Larval clams (Protothaca staminea) cannot tolerate long exposures to pH levels that are very acidic. In the case of very acidic waters, these clams could not survive because their shells would dissolve (Green 2007). Clams play a crucial role in the survival of sea otters. Without clams, sea otters would be left starving.

One group of organisms that may be in more danger than we thought is the mussels within the genus Pteriomorpha. In a recent article published in Discover Magazine, it states that the ocean acidification process is rapidly increasing (2008). During a study performed near Washington state, the rapid increase was apparent and the mussel population was greatly diminished. Mussels have calcium carbonate shells that are weakened or dissolved due to the acidity from the water. This will be felt throughout the food chain as large numbers of a species that everything depends on are diminished (Ocean Acidification 2008).

Another harmful affect possibly caused by ocean acidification is the inability of some species of fish to have proper otolith formation (Kita and Ishimatsu 2004). An otolith is a sensory organ that fish like the Japanese flounder use for balance and hearing (and halibut and salmon). This organ is composed of aragonite, a substance that is dissolved very simply in acidic saltwater. This organ is not known to be affected by ocean acidification directly, but evidence supports that it is.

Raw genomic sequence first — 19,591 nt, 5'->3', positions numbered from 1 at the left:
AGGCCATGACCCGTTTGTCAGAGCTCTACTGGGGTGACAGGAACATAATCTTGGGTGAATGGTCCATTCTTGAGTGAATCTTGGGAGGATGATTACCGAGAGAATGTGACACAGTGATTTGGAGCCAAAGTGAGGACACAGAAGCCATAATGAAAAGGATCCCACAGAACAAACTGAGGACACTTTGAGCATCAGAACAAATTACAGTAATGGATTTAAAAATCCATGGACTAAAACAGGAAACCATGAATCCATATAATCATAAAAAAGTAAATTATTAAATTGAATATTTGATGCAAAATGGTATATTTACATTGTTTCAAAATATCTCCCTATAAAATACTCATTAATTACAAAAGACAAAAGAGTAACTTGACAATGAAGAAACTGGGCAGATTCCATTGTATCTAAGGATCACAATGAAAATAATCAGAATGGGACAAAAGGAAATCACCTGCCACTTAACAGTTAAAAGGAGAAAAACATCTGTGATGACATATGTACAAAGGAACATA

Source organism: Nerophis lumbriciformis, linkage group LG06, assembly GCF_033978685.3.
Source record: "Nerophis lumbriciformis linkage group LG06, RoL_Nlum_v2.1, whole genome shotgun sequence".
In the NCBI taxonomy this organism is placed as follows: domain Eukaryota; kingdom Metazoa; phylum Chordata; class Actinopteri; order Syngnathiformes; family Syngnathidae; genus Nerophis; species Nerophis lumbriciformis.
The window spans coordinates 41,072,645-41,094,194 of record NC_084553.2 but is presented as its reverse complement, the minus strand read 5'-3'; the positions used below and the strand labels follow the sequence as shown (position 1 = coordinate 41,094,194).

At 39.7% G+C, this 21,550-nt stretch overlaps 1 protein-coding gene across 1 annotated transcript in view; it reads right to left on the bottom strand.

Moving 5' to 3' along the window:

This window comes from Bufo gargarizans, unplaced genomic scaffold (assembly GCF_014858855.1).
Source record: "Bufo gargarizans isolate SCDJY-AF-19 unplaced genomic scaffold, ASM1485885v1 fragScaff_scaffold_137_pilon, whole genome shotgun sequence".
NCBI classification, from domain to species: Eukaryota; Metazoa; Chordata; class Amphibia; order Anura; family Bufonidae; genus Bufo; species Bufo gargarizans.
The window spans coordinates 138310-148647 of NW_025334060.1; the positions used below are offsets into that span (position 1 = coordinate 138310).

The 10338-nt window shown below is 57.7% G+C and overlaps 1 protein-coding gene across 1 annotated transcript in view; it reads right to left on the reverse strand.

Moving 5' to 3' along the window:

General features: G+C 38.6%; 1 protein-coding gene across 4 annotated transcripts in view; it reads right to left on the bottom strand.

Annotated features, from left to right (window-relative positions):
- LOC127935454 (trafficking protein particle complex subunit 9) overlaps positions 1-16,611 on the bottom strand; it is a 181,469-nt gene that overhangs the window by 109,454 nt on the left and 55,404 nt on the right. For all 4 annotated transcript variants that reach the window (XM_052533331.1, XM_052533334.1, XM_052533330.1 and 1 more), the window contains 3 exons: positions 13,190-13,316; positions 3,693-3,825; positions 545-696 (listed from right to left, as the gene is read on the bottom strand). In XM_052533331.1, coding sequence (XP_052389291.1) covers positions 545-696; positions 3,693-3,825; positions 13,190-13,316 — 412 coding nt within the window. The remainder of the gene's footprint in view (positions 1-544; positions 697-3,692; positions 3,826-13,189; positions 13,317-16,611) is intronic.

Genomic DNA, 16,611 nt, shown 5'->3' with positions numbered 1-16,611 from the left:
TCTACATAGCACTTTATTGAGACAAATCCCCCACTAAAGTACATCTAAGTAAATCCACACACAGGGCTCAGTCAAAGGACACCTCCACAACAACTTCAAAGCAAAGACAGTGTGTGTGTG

In addition to possible impacts to the food web, habitat that bottom fish such as rockfish depend on are impacted. Corals have been shown to suffer from the effects of lowered pH in the water (Hood 2008). Corals in Southeast and around the world provide safe habitats for small fish and make it easier for them to hide from predators. If these corals are immersed in this acidic environment they will deteriorate and become no longer habitable. This would cause a drop in numbers of smaller species such as animals that are hunted by larger predators; it would prevent them from having a place to hide (Hood 2008).

Coralline algae are commonly found in reef communities and are characterized by a thallus that is hard from the calcareous deposits that are contained within the cell walls. Coralline algae play a very vital role in the ecology of the coral reefs. Sea urchins eat the coralline algae along with certain mollusks. The algae also produce important chemicals that help promote herbivorous invertebrates. These in turn keep various seaweeds from growing, which would be competing with the algae (Coralline Algae 2008). Ocean acidification could possibly deteriorate the supply of the algae, which would leave sea urchins and mollusks hungry and leave the coral bare (Coralline Algae 2008).

Suggested Policy Changes

Along with impacting food webs and community structure, ocean acidification impacts humans—a top predator. Eating wild fish is one of the healthiest things to eat, but with the growing ocean acidification that could change. As a community we are responsible for our wastes; carbon emissions included. If we were to educate people about ocean acidification and provide concrete evidence to support what we are teaching, then our community will listen and be more cooperative with our policy suggestions. The cause of ocean acidification is related to carbon emissions (IPCC 2001). We can individually reduce carbon emissions by doing things like changing light bulbs to incandescent bulbs, or unplugging your electronics when they are not being used.